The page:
"A non-scientific study of Commerce Department data suggests that in February, U.S. consumers spent an annualized $1.2 trillion on non-essential stuff including pleasure boats, jewelry, booze, gambling and candy.
That’s 11.2% of total consumer spending, up from 9.3% a decade earlier and only 4% in 1959, adjusted for inflation. In February, spending on non-essential stuff was up an inflation-adjusted 3.3% from a year earlier, compared to 2.4% for essential stuff such as food, housing and medicine."
Since American consumer capitalism is the model much of the rest of the world is using, it looks like a lot more of us are going to be buying goods and services we don't need.
It seems an odd thing to do with the wealth we generate. We don't use our improved situation and growing wealth to help lift others out of poverty. We don't generate enough money to buy the things we DO need, then relax. No, we make as much money as we can, and with the 'extra' we buy stuff we don't need.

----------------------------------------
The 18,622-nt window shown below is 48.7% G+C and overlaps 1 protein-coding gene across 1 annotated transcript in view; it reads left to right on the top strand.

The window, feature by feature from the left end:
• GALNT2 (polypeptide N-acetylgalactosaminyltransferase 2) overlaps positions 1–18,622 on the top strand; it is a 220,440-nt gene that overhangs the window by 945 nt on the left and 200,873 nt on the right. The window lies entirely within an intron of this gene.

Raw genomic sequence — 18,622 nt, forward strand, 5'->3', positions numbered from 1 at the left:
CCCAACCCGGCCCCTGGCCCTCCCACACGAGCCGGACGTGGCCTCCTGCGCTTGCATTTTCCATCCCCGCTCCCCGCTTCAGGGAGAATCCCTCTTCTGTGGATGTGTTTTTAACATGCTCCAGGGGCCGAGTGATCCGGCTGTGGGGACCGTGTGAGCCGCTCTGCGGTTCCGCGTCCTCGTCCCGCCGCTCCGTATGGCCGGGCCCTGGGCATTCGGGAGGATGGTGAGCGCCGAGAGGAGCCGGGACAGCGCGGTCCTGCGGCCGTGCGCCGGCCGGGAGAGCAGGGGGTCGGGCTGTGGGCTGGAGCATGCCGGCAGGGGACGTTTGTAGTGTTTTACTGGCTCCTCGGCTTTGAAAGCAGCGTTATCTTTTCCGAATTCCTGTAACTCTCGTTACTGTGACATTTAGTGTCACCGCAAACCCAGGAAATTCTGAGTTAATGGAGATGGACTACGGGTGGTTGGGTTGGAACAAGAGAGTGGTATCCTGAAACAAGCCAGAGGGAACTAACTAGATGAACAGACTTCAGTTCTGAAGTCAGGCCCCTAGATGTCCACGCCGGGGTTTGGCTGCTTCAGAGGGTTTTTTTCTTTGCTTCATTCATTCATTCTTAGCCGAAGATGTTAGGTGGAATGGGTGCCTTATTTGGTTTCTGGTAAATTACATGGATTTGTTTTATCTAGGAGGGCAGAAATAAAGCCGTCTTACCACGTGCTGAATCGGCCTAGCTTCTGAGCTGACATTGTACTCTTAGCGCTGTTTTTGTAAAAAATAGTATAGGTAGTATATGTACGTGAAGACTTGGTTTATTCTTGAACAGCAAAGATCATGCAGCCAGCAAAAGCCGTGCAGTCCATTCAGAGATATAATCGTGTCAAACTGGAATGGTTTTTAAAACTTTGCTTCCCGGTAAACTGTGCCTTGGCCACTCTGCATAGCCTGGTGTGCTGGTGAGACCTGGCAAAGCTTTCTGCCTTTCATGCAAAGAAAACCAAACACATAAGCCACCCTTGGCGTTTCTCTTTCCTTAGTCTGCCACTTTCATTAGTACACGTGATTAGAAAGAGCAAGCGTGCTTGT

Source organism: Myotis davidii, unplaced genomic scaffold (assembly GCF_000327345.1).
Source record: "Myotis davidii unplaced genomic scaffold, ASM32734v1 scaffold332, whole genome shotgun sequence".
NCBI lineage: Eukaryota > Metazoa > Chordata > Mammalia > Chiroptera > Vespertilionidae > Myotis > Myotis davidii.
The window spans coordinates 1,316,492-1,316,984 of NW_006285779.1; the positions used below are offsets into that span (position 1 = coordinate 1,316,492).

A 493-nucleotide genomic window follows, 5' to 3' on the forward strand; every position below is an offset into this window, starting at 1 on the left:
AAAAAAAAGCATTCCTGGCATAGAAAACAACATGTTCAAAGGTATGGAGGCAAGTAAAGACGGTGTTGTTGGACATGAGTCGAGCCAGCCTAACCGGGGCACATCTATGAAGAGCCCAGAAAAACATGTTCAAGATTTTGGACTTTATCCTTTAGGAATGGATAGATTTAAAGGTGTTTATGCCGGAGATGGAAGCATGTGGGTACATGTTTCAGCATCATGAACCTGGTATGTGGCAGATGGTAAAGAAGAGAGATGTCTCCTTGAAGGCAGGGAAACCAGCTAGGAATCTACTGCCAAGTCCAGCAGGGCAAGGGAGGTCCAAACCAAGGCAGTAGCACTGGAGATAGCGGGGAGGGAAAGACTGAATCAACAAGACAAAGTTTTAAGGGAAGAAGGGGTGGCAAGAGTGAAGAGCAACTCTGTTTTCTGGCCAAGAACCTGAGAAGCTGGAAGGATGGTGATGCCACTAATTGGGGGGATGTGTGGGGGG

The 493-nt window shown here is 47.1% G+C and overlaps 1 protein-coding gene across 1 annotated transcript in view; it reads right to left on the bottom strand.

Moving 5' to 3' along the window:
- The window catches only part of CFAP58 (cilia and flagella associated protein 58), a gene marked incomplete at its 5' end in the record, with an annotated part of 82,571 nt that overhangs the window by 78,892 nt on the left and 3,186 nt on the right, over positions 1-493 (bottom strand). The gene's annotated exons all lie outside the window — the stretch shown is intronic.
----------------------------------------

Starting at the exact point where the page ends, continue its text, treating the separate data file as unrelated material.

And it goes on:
$1.2 trillion a year is a lot of money to spend on things we might live better without. And that is just the US. Global spending on luxuries is increasing with growing wealth.
Is this the improved world that consumer capitalism promises? Where everyone experiences a questionably better life as a result of buying useless crap from each other, while destroying nature in the process?
Not for me - I am not buying anything except for what I need. Doing so has been a good way to:
- get out of debt.
- put a stop to clutter.
- generate less garbage.
- free the mind.
- spend less in order to be able to work less.
- join in solidarity with the majority of humans on the planet who are also living this way.
- reduce our impact on the ecosystem.
- push back against a broken, misguided system.